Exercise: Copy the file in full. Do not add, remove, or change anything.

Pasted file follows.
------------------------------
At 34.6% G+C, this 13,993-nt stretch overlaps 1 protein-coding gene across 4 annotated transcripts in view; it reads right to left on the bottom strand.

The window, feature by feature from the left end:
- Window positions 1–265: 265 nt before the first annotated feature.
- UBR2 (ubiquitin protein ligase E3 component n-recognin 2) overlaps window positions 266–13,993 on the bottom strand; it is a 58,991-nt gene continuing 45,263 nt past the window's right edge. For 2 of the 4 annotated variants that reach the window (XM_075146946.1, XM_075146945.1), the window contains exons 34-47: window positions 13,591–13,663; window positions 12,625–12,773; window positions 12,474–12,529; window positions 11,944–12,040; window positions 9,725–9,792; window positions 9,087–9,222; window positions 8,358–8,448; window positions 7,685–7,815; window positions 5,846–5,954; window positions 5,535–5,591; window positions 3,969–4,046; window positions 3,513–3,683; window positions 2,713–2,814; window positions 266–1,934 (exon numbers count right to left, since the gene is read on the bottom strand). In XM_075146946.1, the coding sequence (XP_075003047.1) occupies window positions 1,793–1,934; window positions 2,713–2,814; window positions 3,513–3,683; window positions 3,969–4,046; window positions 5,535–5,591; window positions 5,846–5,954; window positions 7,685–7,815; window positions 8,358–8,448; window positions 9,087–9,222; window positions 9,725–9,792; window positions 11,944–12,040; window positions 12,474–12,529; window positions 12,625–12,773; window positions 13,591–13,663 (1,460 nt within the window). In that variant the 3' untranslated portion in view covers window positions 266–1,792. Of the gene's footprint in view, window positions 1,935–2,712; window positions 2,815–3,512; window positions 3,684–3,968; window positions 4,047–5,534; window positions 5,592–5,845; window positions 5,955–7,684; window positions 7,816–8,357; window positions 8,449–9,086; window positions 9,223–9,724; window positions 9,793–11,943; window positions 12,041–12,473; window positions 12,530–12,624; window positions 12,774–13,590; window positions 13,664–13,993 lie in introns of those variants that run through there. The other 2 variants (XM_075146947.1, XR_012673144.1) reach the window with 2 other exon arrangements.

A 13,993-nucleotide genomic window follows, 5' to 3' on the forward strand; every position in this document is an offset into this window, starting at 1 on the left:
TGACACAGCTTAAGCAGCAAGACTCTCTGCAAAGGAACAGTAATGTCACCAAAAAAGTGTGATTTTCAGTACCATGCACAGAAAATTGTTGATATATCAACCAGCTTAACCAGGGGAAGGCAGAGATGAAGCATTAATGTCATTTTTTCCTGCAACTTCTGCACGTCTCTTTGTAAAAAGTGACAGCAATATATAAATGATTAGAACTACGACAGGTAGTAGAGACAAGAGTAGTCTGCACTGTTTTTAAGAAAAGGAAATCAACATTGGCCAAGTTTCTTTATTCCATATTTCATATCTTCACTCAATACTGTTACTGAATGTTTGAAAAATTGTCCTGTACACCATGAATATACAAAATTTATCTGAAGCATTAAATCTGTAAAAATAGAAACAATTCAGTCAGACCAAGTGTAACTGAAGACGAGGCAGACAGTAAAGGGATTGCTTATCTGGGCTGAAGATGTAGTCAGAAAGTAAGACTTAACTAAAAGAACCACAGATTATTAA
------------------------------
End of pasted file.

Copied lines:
At 34.6% G+C, this 13,993-nt stretch overlaps 1 protein-coding gene across 4 annotated transcripts in view; it reads right to left on the bottom strand.

The window, feature by feature from the left end:
- Window positions 1–265: 265 nt before the first annotated feature.
- UBR2 (ubiquitin protein ligase E3 component n-recognin 2) overlaps window positions 266–13,993 on the bottom strand; it is a 58,991-nt gene continuing 45,263 nt past the window's right edge. For 2 of the 4 annotated variants that reach the window (XM_075146946.1, XM_075146945.1), the window contains exons 34-47: window positions 13,591–13,663; window positions 12,625–12,773; window positions 12,474–12,529; window positions 11,944–12,040; window positions 9,725–9,792; window positions 9,087–9,222; window positions 8,358–8,448; window positions 7,685–7,815; window positions 5,846–5,954; window positions 5,535–5,591; window positions 3,969–4,046; window positions 3,513–3,683; window positions 2,713–2,814; window positions 266–1,934 (exon numbers count right to left, since the gene is read on the bottom strand). In XM_075146946.1, the coding sequence (XP_075003047.1) occupies window positions 1,793–1,934; window positions 2,713–2,814; window positions 3,513–3,683; window positions 3,969–4,046; window positions 5,535–5,591; window positions 5,846–5,954; window positions 7,685–7,815; window positions 8,358–8,448; window positions 9,087–9,222; window positions 9,725–9,792; window positions 11,944–12,040; window positions 12,474–12,529; window positions 12,625–12,773; window positions 13,591–13,663 (1,460 nt within the window). In that variant the 3' untranslated portion in view covers window positions 266–1,792. Of the gene's footprint in view, window positions 1,935–2,712; window positions 2,815–3,512; window positions 3,684–3,968; window positions 4,047–5,534; window positions 5,592–5,845; window positions 5,955–7,684; window positions 7,816–8,357; window positions 8,449–9,086; window positions 9,223–9,724; window positions 9,793–11,943; window positions 12,041–12,473; window positions 12,530–12,624; window positions 12,774–13,590; window positions 13,664–13,993 lie in introns of those variants that run through there. The other 2 variants (XM_075146947.1, XR_012673144.1) reach the window with 2 other exon arrangements.

A 13,993-nucleotide genomic window follows, 5' to 3' on the forward strand; every position in this document is an offset into this window, starting at 1 on the left:
TGACACAGCTTAAGCAGCAAGACTCTCTGCAAAGGAACAGTAATGTCACCAAAAAAGTGTGATTTTCAGTACCATGCACAGAAAATTGTTGATATATCAACCAGCTTAACCAGGGGAAGGCAGAGATGAAGCATTAATGTCATTTTTTCCTGCAACTTCTGCACGTCTCTTTGTAAAAAGTGACAGCAATATATAAATGATTAGAACTACGACAGGTAGTAGAGACAAGAGTAGTCTGCACTGTTTTTAAGAAAAGGAAATCAACATTGGCCAAGTTTCTTTATTCCATATTTCATATCTTCACTCAATACTGTTACTGAATGTTTGAAAAATTGTCCTGTACACCATGAATATACAAAATTTATCTGAAGCATTAAATCTGTAAAAATAGAAACAATTCAGTCAGACCAAGTGTAACTGAAGACGAGGCAGACAGTAAAGGGATTGCTTATCTGGGCTGAAGATGTAGTCAGAAAGTAAGACTTAACTAAAAGAACCACAGATTATTAA